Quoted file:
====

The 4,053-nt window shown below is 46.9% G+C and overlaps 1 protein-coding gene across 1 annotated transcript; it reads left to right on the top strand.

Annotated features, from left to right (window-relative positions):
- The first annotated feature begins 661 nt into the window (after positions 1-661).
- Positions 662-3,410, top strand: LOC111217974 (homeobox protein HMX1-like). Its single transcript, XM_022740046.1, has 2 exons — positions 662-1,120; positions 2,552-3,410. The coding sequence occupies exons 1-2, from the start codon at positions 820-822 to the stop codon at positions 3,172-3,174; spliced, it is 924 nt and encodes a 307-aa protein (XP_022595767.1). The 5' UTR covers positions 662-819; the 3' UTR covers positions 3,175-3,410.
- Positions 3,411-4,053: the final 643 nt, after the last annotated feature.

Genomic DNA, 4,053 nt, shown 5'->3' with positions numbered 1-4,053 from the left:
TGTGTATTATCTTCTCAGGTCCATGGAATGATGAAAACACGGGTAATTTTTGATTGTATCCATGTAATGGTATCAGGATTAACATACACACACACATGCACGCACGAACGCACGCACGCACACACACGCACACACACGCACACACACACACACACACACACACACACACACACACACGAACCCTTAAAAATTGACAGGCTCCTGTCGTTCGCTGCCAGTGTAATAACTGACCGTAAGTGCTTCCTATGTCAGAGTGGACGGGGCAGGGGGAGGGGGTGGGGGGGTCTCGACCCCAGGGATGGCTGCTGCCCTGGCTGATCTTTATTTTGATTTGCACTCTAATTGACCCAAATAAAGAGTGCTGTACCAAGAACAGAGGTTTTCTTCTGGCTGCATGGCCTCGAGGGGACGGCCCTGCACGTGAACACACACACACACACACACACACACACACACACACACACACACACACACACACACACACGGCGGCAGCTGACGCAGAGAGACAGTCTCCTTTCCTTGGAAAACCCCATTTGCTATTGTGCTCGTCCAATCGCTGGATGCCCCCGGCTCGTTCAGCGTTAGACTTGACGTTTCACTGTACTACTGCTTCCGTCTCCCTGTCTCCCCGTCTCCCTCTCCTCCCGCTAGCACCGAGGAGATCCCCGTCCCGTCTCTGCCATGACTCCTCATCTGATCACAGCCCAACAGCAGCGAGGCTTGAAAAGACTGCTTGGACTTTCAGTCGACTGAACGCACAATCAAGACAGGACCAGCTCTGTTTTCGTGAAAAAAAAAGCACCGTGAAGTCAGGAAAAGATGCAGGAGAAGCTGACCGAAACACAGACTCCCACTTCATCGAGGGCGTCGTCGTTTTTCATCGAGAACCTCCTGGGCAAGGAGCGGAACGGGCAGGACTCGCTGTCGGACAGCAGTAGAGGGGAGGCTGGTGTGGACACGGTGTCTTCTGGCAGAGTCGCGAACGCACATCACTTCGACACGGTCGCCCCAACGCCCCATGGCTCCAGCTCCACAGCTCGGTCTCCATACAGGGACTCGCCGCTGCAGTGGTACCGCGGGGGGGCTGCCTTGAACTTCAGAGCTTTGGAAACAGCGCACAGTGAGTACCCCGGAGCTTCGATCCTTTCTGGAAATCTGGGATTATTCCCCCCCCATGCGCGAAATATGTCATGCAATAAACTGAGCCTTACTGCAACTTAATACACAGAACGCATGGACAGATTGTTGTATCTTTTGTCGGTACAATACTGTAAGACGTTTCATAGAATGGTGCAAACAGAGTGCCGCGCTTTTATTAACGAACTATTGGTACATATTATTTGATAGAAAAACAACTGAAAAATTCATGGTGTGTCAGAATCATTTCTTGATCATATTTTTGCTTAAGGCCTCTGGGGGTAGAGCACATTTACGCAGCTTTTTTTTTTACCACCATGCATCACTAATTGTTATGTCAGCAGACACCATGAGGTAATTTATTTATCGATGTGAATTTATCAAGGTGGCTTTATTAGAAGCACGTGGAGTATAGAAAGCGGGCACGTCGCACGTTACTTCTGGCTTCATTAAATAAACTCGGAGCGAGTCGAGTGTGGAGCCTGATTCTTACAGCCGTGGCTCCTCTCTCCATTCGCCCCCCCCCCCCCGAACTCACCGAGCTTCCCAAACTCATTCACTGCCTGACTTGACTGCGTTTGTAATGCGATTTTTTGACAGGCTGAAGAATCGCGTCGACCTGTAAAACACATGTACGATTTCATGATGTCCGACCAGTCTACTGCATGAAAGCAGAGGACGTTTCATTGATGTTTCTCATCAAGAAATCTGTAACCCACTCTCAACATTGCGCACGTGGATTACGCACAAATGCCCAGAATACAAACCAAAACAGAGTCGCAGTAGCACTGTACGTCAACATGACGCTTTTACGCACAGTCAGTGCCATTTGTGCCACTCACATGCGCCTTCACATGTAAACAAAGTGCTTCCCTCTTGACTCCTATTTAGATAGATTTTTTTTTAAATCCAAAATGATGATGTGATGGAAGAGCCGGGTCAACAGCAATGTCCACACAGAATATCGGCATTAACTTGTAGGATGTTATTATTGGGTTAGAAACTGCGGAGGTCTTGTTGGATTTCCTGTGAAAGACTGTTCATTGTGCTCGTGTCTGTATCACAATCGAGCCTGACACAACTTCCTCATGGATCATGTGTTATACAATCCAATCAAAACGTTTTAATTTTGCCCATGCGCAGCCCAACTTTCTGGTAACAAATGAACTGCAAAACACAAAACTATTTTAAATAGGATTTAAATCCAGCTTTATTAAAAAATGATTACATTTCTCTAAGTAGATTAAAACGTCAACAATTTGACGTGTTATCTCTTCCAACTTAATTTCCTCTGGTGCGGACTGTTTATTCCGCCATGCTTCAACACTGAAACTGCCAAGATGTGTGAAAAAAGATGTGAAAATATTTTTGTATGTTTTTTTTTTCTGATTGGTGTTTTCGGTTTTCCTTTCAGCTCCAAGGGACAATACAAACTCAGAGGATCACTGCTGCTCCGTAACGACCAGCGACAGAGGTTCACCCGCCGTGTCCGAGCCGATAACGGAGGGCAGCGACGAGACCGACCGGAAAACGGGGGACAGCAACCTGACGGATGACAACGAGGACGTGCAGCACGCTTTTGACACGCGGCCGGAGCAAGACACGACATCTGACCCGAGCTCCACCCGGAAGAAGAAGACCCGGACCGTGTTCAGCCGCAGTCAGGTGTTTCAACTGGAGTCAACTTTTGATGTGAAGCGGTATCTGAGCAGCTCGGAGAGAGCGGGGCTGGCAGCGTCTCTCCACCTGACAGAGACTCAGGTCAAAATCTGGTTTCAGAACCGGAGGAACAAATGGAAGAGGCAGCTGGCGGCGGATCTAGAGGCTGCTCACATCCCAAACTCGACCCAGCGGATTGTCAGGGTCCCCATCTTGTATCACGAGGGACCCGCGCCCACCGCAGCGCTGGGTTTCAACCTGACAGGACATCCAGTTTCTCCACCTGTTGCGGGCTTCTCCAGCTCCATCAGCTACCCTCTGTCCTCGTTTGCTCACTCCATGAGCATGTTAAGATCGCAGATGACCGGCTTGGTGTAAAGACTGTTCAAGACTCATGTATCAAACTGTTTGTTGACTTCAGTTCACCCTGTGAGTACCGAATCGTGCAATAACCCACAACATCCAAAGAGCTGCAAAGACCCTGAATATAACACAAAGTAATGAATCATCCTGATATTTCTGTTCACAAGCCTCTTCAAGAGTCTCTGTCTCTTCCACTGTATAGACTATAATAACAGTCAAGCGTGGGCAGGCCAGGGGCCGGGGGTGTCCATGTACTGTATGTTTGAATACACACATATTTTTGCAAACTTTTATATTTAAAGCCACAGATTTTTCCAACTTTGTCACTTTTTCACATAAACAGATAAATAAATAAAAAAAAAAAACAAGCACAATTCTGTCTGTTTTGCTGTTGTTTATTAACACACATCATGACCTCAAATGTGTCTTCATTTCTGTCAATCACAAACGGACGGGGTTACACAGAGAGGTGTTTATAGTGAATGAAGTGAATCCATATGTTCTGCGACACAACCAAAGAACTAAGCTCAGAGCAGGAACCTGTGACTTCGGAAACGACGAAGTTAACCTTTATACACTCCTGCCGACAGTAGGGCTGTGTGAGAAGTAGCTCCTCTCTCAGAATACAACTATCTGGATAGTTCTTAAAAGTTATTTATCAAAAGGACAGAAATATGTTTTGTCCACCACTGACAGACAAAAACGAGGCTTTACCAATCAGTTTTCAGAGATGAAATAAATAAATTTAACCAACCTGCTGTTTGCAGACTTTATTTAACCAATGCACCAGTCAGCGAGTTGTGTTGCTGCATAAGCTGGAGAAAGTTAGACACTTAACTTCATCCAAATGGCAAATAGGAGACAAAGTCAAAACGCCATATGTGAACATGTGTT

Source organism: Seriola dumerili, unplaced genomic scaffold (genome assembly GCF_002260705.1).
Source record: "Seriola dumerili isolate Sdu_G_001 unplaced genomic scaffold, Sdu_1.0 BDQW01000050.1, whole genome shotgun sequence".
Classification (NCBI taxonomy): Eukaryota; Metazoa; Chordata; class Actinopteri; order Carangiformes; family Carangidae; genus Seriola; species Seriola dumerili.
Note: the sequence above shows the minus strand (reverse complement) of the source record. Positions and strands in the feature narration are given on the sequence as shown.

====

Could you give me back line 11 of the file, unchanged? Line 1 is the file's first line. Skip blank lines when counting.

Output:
Note: the sequence above shows the minus strand (reverse complement) of the source record. Positions and strands in the feature narration are given on the sequence as shown.